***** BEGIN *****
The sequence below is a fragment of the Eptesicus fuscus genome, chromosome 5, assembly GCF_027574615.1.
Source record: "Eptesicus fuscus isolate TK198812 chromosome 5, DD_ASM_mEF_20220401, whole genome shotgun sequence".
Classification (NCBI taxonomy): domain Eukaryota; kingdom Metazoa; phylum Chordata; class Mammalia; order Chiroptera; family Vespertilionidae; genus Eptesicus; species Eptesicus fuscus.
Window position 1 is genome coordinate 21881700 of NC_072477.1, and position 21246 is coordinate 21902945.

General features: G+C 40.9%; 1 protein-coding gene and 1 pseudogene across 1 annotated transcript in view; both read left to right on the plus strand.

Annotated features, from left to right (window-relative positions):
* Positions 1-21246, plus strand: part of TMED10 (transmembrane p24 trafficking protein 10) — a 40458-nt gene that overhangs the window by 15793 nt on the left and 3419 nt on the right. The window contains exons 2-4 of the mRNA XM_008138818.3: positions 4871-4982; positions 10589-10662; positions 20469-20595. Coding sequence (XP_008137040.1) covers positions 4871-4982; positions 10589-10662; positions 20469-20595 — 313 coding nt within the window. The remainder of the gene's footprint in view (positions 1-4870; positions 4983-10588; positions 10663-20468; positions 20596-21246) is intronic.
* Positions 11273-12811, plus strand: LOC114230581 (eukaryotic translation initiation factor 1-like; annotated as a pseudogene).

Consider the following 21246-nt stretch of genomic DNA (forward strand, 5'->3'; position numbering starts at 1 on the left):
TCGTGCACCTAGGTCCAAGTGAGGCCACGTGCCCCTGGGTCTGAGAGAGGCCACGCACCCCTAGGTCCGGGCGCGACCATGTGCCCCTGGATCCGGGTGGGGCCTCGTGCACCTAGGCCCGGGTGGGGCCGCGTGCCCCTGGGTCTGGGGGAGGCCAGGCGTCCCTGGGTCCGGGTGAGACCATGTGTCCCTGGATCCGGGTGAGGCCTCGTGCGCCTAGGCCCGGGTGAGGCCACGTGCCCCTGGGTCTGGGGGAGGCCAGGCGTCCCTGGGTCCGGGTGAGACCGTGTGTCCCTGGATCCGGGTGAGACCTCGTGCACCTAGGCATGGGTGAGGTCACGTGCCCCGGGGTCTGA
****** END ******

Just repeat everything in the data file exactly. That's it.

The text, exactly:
The sequence below is a fragment of the Eptesicus fuscus genome, chromosome 5, assembly GCF_027574615.1.
Source record: "Eptesicus fuscus isolate TK198812 chromosome 5, DD_ASM_mEF_20220401, whole genome shotgun sequence".
Classification (NCBI taxonomy): domain Eukaryota; kingdom Metazoa; phylum Chordata; class Mammalia; order Chiroptera; family Vespertilionidae; genus Eptesicus; species Eptesicus fuscus.
Window position 1 is genome coordinate 21881700 of NC_072477.1, and position 21246 is coordinate 21902945.

General features: G+C 40.9%; 1 protein-coding gene and 1 pseudogene across 1 annotated transcript in view; both read left to right on the plus strand.

Annotated features, from left to right (window-relative positions):
* Positions 1-21246, plus strand: part of TMED10 (transmembrane p24 trafficking protein 10) — a 40458-nt gene that overhangs the window by 15793 nt on the left and 3419 nt on the right. The window contains exons 2-4 of the mRNA XM_008138818.3: positions 4871-4982; positions 10589-10662; positions 20469-20595. Coding sequence (XP_008137040.1) covers positions 4871-4982; positions 10589-10662; positions 20469-20595 — 313 coding nt within the window. The remainder of the gene's footprint in view (positions 1-4870; positions 4983-10588; positions 10663-20468; positions 20596-21246) is intronic.
* Positions 11273-12811, plus strand: LOC114230581 (eukaryotic translation initiation factor 1-like; annotated as a pseudogene).

Consider the following 21246-nt stretch of genomic DNA (forward strand, 5'->3'; position numbering starts at 1 on the left):
TCGTGCACCTAGGTCCAAGTGAGGCCACGTGCCCCTGGGTCTGAGAGAGGCCACGCACCCCTAGGTCCGGGCGCGACCATGTGCCCCTGGATCCGGGTGGGGCCTCGTGCACCTAGGCCCGGGTGGGGCCGCGTGCCCCTGGGTCTGGGGGAGGCCAGGCGTCCCTGGGTCCGGGTGAGACCATGTGTCCCTGGATCCGGGTGAGGCCTCGTGCGCCTAGGCCCGGGTGAGGCCACGTGCCCCTGGGTCTGGGGGAGGCCAGGCGTCCCTGGGTCCGGGTGAGACCGTGTGTCCCTGGATCCGGGTGAGACCTCGTGCACCTAGGCATGGGTGAGGTCACGTGCCCCGGGGTCTGA